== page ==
Microsoft's next hardware move could see it heading back into the webcam market, if insider rumors are to be believed – reports suggest several models are in the pipeline, that could offer compatibility with Windows 10 and the Xbox One consoles.
The webcams would have integrated Windows Hello functionality, Thurrot.com reports, so you'll be able to use the devices to sign in with your face on any computer running Windows 10 (up to this point the feature has only been available on the webcams built into Microsoft's range of Surface computers).
You'd also be able to sign into your account on an Xbox One just by moving in front of the camera – something that hasn't been possible since Microsoft shuttered the Kinect program. Apparently one or more of the cameras will offer a 4K resolution too.
The future of Surface
We don't have many other details about what to expect or when these devices might launch, but we know that the business-focused Surface Hub 2 comes with a webcam attachment, so the new tech might be developed along similar lines.
And Microsoft continues to launch new hardware with the Surface branding, so it makes sense for the company to edge its way into the webcam category as well. A couple of days ago Surface boss Panos Panay insisted that Microsoft's hardware program was only going to get bigger and more ambitious from this point on.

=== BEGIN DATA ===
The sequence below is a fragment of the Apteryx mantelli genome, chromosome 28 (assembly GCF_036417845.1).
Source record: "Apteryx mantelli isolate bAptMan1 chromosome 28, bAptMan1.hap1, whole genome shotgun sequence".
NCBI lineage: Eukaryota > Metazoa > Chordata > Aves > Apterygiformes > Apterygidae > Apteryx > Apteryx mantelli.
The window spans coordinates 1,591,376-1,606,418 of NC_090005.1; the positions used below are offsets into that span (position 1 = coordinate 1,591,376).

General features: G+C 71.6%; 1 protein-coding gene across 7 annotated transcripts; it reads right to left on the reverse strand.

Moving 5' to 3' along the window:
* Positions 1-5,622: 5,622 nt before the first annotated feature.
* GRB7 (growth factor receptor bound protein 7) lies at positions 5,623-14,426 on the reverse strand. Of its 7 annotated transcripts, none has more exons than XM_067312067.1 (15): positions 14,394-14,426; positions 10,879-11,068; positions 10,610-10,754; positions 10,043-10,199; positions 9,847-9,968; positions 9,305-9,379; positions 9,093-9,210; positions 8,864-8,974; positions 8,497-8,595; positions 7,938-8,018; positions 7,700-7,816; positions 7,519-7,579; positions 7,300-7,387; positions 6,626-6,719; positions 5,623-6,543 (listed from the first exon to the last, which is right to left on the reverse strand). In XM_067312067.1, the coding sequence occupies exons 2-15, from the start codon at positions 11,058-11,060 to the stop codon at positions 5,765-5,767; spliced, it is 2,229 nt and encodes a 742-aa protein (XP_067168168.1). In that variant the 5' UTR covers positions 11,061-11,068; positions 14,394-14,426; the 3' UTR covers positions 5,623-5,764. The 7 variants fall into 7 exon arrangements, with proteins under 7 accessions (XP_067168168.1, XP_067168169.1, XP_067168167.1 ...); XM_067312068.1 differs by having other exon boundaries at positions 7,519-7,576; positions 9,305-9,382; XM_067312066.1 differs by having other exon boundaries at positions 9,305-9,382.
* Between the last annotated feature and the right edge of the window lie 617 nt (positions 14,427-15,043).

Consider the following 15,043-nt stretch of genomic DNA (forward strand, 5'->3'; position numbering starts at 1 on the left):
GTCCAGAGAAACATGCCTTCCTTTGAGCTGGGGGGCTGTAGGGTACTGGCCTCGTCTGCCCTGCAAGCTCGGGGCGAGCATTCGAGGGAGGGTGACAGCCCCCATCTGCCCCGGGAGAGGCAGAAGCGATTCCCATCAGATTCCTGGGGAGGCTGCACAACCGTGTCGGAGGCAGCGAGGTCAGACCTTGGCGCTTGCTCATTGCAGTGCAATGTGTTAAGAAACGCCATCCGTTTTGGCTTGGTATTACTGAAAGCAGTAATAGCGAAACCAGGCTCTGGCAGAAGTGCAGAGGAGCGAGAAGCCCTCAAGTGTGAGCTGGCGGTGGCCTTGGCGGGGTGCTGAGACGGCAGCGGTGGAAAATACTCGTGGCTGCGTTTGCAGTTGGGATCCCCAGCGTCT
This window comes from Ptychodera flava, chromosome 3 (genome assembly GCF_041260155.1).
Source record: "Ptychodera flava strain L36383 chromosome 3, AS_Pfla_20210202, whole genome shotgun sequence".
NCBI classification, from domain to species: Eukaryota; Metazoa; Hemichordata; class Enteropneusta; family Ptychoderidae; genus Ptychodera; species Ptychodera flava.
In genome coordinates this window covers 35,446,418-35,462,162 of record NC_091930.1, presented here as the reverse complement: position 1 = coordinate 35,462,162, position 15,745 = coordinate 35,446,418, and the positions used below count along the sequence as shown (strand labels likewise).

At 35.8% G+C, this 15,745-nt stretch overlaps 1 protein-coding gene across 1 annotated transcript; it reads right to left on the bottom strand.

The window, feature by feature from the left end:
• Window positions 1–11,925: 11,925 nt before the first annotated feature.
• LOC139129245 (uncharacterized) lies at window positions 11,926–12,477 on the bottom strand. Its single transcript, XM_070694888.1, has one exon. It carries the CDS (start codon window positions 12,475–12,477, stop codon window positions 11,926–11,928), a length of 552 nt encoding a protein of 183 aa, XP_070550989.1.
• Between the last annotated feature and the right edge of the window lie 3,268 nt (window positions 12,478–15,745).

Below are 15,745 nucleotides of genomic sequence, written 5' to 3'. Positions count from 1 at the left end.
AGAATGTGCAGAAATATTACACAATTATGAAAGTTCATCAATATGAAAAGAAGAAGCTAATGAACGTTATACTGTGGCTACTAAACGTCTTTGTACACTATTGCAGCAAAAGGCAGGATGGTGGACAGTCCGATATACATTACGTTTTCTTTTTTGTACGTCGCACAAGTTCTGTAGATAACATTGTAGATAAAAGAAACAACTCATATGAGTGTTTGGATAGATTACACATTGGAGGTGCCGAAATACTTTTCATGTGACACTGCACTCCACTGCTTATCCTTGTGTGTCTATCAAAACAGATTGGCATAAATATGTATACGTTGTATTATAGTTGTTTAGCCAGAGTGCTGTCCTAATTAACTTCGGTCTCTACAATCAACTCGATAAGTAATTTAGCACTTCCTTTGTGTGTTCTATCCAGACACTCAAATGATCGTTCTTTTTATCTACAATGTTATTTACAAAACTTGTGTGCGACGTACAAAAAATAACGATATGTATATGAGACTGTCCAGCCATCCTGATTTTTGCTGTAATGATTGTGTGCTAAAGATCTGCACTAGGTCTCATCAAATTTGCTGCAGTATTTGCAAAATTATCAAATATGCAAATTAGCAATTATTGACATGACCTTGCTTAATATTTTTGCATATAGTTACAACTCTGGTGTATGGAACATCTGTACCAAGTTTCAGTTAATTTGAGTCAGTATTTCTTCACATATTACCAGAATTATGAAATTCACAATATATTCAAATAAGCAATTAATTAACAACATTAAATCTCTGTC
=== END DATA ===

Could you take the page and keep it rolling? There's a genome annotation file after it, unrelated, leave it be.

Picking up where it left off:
We'll have to wait and see what the new year brings in terms of new products, but if you've been wanting to up the resolution on your Skype calls to friends and family, or sign into your Xbox One with your face, you might soon get the chance.
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Dave is a freelance tech journalist who has been writing about gadgets, apps and the web for more than two decades. Based out of Stockport, England, on TechRadar you'll find him covering news, features and reviews, particularly for phones, tablets and wearables. Working to ensure our breaking news coverage is the best in the business over weekends, David also has bylines at Gizmodo, T3, PopSci and a few other places besides, as well as being many years editing the likes of PC Explorer and The Hardware Handbook.